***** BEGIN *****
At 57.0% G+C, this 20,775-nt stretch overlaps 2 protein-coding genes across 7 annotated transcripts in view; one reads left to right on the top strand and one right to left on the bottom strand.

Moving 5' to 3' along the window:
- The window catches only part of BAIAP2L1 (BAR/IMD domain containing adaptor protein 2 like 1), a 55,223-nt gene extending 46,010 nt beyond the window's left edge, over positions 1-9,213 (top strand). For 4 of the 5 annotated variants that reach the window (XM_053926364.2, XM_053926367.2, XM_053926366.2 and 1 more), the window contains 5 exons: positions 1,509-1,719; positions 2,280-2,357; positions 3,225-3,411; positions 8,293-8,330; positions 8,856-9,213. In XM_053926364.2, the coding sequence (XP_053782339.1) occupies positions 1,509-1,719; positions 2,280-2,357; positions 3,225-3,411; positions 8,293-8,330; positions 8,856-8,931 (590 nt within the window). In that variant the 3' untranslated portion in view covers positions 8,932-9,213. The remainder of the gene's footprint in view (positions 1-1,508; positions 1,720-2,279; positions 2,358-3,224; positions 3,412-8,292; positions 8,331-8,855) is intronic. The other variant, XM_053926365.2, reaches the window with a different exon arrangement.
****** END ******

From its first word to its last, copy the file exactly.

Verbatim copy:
At 57.0% G+C, this 20,775-nt stretch overlaps 2 protein-coding genes across 7 annotated transcripts in view; one reads left to right on the top strand and one right to left on the bottom strand.

Moving 5' to 3' along the window:
- The window catches only part of BAIAP2L1 (BAR/IMD domain containing adaptor protein 2 like 1), a 55,223-nt gene extending 46,010 nt beyond the window's left edge, over positions 1-9,213 (top strand). For 4 of the 5 annotated variants that reach the window (XM_053926364.2, XM_053926367.2, XM_053926366.2 and 1 more), the window contains 5 exons: positions 1,509-1,719; positions 2,280-2,357; positions 3,225-3,411; positions 8,293-8,330; positions 8,856-9,213. In XM_053926364.2, the coding sequence (XP_053782339.1) occupies positions 1,509-1,719; positions 2,280-2,357; positions 3,225-3,411; positions 8,293-8,330; positions 8,856-8,931 (590 nt within the window). In that variant the 3' untranslated portion in view covers positions 8,932-9,213. The remainder of the gene's footprint in view (positions 1-1,508; positions 1,720-2,279; positions 2,358-3,224; positions 3,412-8,292; positions 8,331-8,855) is intronic. The other variant, XM_053926365.2, reaches the window with a different exon arrangement.